The Solve Loop includes the issue-solving workflow and represents the primary activity of the responder. Responders capture individual resolution experiences to create a collective organizational memory. A little bit of structure in the issue response process helps enormously, while too much structure is disruptive. Use of the knowledge base and this bit of structure increases responders speed and accuracy in solving issues. Access to the collective experience of the organization through the knowledge base also reduces costly re-work, i.e. solving issues that have already been solved.
Knowledge (articles) and the knowledge base are the output of the double loop KCS process.
There are four KCS practices that contribute to the creation and maintenance of knowledge in the Solve Loop:
Capture - capture in the workflow: while solving the issue, we capture the requestor's context (their words and phrases) as well as the responder's knowledge. As tacit knowledge becomes explicit in the context of use, it becomes part of the article. (Tacit knowledge is stuff we know but don't know we know, until someone asks.)
Structure - structure for reuse: consistent structure, simple templates, and a crisp style improves KCS article readability. We can identify existing KCS articles and their relevant elements quickly to reduce the problem solving cycle and ensure that new KCS articles build on and integrate with existing knowledge.
Reuse - the words and phrases entered to search should be preserved. They are valuable content that can be used and reused to improve existing KCS articles. Or, in the event a KCS article does not exist, the phrases used to search become the beginning of a new KCS article. Searching the knowledge base is part of the issue resolution process. "Search early, search often" ensures that we are not solving a problem that has already been solved and that we benefit from the collective experience of the organization.
Improve - reuse is review: as responders, we take responsibility for the articles we interact with. The knowledge base is our collective experience. If we see something that is wrong or that we do not understand, we have the responsibility to "flag it or fix it." If we are confident in the correction and we are authorized with a KCS license, we should fix it. If we are not confident or licensed, we should flag it. If this sense of ownership is developed, reuse becomes review. We constantly review and improve the KCS articles that are being used.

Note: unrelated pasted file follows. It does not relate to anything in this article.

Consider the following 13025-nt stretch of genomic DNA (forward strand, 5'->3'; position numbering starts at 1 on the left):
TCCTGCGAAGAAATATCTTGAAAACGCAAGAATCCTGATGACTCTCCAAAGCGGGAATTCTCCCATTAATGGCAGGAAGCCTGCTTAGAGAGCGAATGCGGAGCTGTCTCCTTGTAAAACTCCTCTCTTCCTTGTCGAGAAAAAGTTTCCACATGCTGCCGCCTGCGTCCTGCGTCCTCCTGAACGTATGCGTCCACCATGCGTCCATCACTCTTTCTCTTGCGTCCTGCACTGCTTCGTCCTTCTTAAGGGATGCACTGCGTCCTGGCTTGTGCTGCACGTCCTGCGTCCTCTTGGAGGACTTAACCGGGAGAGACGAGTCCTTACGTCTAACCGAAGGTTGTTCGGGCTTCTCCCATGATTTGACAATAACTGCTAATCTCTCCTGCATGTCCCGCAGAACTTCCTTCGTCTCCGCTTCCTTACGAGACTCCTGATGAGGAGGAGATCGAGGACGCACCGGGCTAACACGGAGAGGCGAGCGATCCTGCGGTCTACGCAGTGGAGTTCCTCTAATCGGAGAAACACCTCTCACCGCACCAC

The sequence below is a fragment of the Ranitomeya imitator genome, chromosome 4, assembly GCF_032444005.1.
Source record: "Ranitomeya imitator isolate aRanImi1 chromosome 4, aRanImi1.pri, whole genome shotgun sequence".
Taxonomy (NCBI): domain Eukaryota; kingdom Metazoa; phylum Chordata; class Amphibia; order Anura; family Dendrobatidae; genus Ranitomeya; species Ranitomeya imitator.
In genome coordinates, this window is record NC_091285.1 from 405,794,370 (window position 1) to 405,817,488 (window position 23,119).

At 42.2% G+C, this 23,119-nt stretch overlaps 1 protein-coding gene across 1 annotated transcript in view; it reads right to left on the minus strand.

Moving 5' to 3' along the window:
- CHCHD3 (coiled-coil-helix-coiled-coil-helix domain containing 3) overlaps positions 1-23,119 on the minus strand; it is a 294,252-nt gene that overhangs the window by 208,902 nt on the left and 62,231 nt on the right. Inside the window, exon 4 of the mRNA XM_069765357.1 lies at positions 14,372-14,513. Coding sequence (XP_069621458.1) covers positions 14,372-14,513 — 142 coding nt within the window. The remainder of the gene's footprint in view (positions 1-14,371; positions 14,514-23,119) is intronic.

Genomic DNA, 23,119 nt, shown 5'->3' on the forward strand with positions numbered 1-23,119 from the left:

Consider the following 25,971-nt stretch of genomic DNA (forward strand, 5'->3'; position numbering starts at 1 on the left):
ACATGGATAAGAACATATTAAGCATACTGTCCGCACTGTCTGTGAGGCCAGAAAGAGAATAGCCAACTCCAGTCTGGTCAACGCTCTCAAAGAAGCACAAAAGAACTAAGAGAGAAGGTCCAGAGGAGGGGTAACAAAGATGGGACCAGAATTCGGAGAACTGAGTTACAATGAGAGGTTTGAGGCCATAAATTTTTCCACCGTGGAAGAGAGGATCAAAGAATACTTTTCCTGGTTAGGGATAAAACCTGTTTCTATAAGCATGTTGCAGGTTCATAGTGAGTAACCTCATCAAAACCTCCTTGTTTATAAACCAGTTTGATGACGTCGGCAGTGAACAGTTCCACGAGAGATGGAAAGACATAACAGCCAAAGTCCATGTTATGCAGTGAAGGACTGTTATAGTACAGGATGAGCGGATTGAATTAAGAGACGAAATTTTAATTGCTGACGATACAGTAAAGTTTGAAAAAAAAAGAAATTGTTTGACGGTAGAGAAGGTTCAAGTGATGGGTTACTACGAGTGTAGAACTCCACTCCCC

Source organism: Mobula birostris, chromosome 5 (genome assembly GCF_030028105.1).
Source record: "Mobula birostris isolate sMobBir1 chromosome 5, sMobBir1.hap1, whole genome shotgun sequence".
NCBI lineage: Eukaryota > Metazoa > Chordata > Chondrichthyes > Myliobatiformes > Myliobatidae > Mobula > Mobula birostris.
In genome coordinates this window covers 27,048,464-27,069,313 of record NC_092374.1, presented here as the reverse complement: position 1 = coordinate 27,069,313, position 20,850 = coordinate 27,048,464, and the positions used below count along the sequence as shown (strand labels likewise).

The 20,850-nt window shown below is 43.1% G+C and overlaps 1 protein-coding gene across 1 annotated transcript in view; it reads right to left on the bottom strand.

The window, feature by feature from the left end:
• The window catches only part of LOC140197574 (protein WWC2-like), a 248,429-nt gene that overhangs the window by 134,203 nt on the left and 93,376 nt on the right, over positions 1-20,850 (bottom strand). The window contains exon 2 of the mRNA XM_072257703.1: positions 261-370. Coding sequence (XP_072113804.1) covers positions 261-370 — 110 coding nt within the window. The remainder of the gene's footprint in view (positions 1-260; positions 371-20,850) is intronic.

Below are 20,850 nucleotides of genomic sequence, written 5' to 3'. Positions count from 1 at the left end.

For most organizations the Solve Loop practices are not natural. Our traditional performance measurement practices have not promoted collaborative behaviors—the assessment of contribution has been focused on the individual. In many cases, individual assessment promotes competition, not collaboration. Stack ranking of employees, for example, encourages a competitive attitude that does not promote sharing, improving, or reusing the collective experience captured in the knowledge base.
Many organizations create a hero mentality when they reward the "dragon slayers" or those who time the "diving catch" just right. These organizations communicate a clear value proposition: "you are valued for what you know." If the organization values people for what they know, there is no hope for KCS success. KCS success requires the organization to shift the value proposition to the individual to be, "we value you for your ability to learn and your ability to help others learn." If this becomes the value proposition, then we are encouraging the behaviors of collaboration, sharing, improving and using. This value shift requires a new performance assessment model outlined in the Performance Assessment section.
We do have good news: most people do collaborate. Fortunately they do the right thing in spite of the traditional support structures, measures and linear processes. With KCS we can begin to evaluate the value of collaboration through the sharing of knowledge. The knowledge base becomes a collaboration space.
In the next sections we will walk through the eight practices of the Solve and Evolve Loops in detail.